At Life magazine, where he worked for 20 years, one might say he covered the waterfront: fashion, crime, entertainers, society, the civil rights movement, Benedictine monks, and Harlem gangs. Most notable, perhaps, were his heart-rending photo essays on the hidden worlds of the poor, the marginalized, and the oppressed, as the senior curator at the Corcoran Gallery of Art points out in these volumes. “His stories transported readers not only to other places and to the diversity of their fellow humanity, but to a better sense of themselves.”

Ten years ago, FIT recognized Gordon Parks with an honorary degree from SUNY at our 2004 commencement ceremony. Already 92 years old, he was still actively involved in his many pursuits—gracious, lively, and delightful. At a luncheon following the ceremony (held in the employee dining room in Dubinsky), we surprised him with a performance by his old friend, the renowned jazz artist Grady Tate, playing “Don’t Misunderstand”—with words and music by Gordon Parks himself. It was a real treat for everyone present.

These five volumes offer a survey of his entire 70 year career, including work from years long before and years long after his tenure at Life. Some are iconic and are among the most memorable visual symbols of moments in time, of individuals. They range from explorations of New York’s old Fulton fish market to South American hovels to landscapes and abstractions. In color or black and white, these photographs have universal reach. The volumes also contain enlightening essays from colleagues at Life, art historians and other scholars—as well as from Parks himself.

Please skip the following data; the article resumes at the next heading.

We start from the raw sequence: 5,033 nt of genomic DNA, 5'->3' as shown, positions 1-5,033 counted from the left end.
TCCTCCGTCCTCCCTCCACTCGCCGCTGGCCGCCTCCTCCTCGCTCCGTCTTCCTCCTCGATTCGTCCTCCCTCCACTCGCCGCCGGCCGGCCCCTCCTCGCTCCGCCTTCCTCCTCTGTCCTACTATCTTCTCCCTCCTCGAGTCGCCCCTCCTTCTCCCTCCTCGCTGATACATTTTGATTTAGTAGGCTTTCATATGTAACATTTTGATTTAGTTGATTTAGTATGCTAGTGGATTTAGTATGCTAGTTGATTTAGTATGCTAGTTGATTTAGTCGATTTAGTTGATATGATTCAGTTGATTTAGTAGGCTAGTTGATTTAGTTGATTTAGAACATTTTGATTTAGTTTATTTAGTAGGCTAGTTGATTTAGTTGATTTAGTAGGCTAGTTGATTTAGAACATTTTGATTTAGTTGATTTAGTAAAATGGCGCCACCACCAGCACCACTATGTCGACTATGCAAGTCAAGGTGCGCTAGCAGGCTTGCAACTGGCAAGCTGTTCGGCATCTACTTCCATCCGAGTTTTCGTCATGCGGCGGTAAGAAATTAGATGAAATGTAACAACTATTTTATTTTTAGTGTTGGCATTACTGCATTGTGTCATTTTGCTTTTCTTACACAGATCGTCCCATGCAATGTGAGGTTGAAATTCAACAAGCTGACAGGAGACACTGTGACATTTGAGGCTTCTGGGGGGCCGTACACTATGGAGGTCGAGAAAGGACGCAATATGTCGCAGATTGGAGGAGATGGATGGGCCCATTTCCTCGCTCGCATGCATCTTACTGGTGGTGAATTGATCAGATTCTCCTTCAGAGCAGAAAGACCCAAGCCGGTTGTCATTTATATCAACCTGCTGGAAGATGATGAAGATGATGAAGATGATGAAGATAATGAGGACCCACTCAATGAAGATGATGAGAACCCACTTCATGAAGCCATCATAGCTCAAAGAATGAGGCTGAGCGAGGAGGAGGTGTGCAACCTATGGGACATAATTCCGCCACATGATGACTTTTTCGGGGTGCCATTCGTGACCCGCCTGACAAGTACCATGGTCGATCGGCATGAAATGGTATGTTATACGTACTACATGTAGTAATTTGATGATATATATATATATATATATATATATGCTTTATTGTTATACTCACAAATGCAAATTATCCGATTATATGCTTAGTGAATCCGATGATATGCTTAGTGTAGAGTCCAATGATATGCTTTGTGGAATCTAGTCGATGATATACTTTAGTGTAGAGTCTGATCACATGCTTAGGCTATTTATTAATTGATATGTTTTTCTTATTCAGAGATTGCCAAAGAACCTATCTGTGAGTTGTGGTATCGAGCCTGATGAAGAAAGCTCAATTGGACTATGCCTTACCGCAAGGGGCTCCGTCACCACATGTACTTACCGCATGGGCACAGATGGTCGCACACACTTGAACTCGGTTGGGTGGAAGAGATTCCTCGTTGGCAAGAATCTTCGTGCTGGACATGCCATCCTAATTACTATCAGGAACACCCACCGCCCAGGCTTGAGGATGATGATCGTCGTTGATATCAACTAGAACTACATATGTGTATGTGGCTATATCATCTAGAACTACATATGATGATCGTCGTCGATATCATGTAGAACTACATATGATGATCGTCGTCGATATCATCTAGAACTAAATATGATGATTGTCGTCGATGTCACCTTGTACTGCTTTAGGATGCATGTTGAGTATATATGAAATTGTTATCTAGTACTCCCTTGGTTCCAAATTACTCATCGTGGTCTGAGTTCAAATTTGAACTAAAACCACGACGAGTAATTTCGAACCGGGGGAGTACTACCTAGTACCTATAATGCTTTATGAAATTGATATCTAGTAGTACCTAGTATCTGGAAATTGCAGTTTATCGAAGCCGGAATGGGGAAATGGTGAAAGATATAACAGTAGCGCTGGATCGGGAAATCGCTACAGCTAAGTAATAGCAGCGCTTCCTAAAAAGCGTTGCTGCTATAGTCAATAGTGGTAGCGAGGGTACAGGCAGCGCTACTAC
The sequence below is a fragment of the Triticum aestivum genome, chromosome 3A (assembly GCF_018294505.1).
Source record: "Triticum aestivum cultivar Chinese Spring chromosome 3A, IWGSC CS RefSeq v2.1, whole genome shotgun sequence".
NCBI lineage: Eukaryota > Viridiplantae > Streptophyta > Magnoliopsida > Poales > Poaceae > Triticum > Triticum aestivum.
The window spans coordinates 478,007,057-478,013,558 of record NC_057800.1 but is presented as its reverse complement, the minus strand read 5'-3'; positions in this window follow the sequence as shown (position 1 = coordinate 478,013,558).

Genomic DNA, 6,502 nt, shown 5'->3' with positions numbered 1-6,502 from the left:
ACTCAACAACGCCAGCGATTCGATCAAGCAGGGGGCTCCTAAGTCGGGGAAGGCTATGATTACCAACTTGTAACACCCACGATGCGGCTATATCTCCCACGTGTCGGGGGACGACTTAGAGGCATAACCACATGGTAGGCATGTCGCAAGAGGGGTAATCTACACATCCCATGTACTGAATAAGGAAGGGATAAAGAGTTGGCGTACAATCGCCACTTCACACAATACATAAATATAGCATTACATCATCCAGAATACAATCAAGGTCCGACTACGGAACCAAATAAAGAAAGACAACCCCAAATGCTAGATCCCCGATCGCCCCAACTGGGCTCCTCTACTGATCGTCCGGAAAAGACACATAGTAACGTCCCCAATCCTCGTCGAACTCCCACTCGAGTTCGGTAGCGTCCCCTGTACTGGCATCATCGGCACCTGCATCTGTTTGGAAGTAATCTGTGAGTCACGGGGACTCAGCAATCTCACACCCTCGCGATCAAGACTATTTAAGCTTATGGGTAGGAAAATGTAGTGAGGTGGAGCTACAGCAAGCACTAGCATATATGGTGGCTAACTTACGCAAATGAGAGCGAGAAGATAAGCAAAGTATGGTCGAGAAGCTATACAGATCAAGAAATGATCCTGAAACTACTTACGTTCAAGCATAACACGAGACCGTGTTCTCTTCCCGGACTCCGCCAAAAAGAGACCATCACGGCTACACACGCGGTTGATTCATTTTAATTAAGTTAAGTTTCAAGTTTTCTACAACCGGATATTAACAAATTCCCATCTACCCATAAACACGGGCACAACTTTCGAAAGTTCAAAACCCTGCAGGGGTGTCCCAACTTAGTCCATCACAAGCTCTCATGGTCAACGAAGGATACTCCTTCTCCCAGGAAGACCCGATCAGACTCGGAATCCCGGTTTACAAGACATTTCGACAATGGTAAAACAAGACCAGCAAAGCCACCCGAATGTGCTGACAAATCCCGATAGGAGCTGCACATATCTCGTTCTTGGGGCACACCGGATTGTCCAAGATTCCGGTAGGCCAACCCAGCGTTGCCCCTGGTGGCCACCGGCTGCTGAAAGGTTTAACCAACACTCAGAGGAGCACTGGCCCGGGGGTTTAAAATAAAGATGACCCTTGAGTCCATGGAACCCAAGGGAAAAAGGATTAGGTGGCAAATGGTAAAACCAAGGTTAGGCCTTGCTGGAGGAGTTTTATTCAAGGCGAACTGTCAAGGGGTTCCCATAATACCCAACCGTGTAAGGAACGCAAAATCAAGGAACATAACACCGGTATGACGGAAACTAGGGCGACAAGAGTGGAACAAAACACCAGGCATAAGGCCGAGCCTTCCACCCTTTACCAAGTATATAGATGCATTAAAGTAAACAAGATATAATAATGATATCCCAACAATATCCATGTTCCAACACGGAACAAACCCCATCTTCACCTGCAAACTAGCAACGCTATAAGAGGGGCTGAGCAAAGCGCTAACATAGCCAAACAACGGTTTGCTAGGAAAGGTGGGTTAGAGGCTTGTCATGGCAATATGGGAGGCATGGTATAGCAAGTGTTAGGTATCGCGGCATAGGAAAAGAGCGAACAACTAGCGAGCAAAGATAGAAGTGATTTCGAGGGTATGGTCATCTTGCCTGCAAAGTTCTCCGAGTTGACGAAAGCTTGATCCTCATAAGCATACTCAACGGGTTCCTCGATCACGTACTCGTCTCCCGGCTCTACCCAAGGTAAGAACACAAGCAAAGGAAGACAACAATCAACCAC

I am ever grateful to Dr. Schwarz and the publisher for this gift. The books will reside in the Gladys Marcus Library where I hope they will provide insight and pleasure to all who reach for them.

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Season’s Greet-inks!


With the opening last night of FIT’s second annual holiday pop-up shop, I believe that the college has established a new tradition. And given that we are also celebrating FIT’s 70th anniversary this year, this is a particularly lovely and appropriate tradition to establish. It brings together students, staff, faculty—a great curricular challenge—and philanthropy, all in the spirit of the season.

The holiday pop-up shop—designed, fabricated, and installed by third-semester students in the Visual Presentation and Exhibition Design (VPED) program—is a collaboration between FIT and The Society of Memorial Sloan Kettering’s thrift shop. Last year, when we produced it for the first time, the shop raised an amazing $35,000 for the hospital in just five days.

The shop is located in the Pomerantz lobby and occupies no more than 600 square feet, but it is filled with a bounty of vintage luxury goodies from The Society Boutique. You’ll find many high-end designer labels on clothing, jewelry, handbags and other accessories as well as unique gift items—all at bargain prices.

Its stock (and bargains) notwithstanding, this pop-up shop is worth a visit, if only for the visuals. It is almost like performance art! The theme—Season’s Greet-inks—is a play on words on old-fashioned holiday tattoo images. And you can see them throughout—from the giant pin-up “girls” in Santa hats at the entrance to product hang-tags, shopping bags, and window displays. Temporary tattoos are on sale as well. The shop also features woodland animals—evoking a fantasy forest environment. A total of 36 VPED students submitted twelve proposals for themes to The Society Boutique team who chose Season’s Greet-inks. Once this theme was chosen, all of the students went to work to put the shop together.